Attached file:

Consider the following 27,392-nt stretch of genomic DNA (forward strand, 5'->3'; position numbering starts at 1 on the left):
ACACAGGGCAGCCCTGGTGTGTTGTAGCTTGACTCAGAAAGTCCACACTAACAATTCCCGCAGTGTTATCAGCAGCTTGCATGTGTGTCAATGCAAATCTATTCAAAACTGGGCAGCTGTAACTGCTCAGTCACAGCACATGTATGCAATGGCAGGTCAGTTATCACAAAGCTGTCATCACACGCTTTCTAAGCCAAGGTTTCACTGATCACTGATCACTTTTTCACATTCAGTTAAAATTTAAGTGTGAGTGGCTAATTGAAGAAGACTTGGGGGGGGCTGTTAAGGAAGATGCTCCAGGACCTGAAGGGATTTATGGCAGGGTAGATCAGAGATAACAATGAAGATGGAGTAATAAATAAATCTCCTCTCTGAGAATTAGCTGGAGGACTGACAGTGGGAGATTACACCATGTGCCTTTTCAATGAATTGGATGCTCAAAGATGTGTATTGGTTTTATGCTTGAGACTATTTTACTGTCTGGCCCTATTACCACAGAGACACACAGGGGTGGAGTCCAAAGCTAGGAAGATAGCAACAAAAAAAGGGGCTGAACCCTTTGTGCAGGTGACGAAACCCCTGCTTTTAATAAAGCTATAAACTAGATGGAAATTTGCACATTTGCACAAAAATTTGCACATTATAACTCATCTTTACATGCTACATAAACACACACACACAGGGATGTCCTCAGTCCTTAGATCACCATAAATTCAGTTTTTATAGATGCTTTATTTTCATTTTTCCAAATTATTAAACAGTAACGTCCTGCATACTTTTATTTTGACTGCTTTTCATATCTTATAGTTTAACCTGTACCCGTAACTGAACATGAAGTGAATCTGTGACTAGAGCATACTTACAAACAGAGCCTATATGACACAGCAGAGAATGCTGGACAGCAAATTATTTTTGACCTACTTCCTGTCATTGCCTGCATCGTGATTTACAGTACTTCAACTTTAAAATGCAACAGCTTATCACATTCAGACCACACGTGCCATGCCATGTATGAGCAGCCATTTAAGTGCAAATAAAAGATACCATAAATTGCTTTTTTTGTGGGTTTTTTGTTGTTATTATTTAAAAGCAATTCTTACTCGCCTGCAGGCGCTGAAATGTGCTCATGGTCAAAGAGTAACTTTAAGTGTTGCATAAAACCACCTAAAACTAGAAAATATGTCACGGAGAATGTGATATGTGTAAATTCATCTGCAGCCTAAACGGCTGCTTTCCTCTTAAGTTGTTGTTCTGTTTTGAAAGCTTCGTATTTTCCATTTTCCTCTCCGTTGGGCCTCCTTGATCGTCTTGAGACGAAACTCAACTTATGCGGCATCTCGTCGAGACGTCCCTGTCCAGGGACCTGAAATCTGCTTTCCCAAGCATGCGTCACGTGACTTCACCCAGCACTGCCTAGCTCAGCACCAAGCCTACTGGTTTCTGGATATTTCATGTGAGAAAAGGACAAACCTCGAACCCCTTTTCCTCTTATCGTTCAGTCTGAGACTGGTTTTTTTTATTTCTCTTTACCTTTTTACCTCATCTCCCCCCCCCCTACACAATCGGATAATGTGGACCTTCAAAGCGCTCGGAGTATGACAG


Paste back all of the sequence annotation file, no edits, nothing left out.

Consider the following 27,392-nt stretch of genomic DNA (forward strand, 5'->3'; position numbering starts at 1 on the left):
ACACAGGGCAGCCCTGGTGTGTTGTAGCTTGACTCAGAAAGTCCACACTAACAATTCCCGCAGTGTTATCAGCAGCTTGCATGTGTGTCAATGCAAATCTATTCAAAACTGGGCAGCTGTAACTGCTCAGTCACAGCACATGTATGCAATGGCAGGTCAGTTATCACAAAGCTGTCATCACACGCTTTCTAAGCCAAGGTTTCACTGATCACTGATCACTTTTTCACATTCAGTTAAAATTTAAGTGTGAGTGGCTAATTGAAGAAGACTTGGGGGGGGCTGTTAAGGAAGATGCTCCAGGACCTGAAGGGATTTATGGCAGGGTAGATCAGAGATAACAATGAAGATGGAGTAATAAATAAATCTCCTCTCTGAGAATTAGCTGGAGGACTGACAGTGGGAGATTACACCATGTGCCTTTTCAATGAATTGGATGCTCAAAGATGTGTATTGGTTTTATGCTTGAGACTATTTTACTGTCTGGCCCTATTACCACAGAGACACACAGGGGTGGAGTCCAAAGCTAGGAAGATAGCAACAAAAAAAGGGGCTGAACCCTTTGTGCAGGTGACGAAACCCCTGCTTTTAATAAAGCTATAAACTAGATGGAAATTTGCACATTTGCACAAAAATTTGCACATTATAACTCATCTTTACATGCTACATAAACACACACACACAGGGATGTCCTCAGTCCTTAGATCACCATAAATTCAGTTTTTATAGATGCTTTATTTTCATTTTTCCAAATTATTAAACAGTAACGTCCTGCATACTTTTATTTTGACTGCTTTTCATATCTTATAGTTTAACCTGTACCCGTAACTGAACATGAAGTGAATCTGTGACTAGAGCATACTTACAAACAGAGCCTATATGACACAGCAGAGAATGCTGGACAGCAAATTATTTTTGACCTACTTCCTGTCATTGCCTGCATCGTGATTTACAGTACTTCAACTTTAAAATGCAACAGCTTATCACATTCAGACCACACGTGCCATGCCATGTATGAGCAGCCATTTAAGTGCAAATAAAAGATACCATAAATTGCTTTTTTTGTGGGTTTTTTGTTGTTATTATTTAAAAGCAATTCTTACTCGCCTGCAGGCGCTGAAATGTGCTCATGGTCAAAGAGTAACTTTAAGTGTTGCATAAAACCACCTAAAACTAGAAAATATGTCACGGAGAATGTGATATGTGTAAATTCATCTGCAGCCTAAACGGCTGCTTTCCTCTTAAGTTGTTGTTCTGTTTTGAAAGCTTCGTATTTTCCATTTTCCTCTCCGTTGGGCCTCCTTGATCGTCTTGAGACGAAACTCAACTTATGCGGCATCTCGTCGAGACGTCCCTGTCCAGGGACCTGAAATCTGCTTTCCCAAGCATGCGTCACGTGACTTCACCCAGCACTGCCTAGCTCAGCACCAAGCCTACTGGTTTCTGGATATTTCATGTGAGAAAAGGACAAACCTCGAACCCCTTTTCCTCTTATCGTTCAGTCTGAGACTGGTTTTTTTTATTTCTCTTTACCTTTTTACCTCATCTCCCCCCCCCCTACACAATCGGATAATGTGGACCTTCAAAGCGCTCGGAGTATGACAG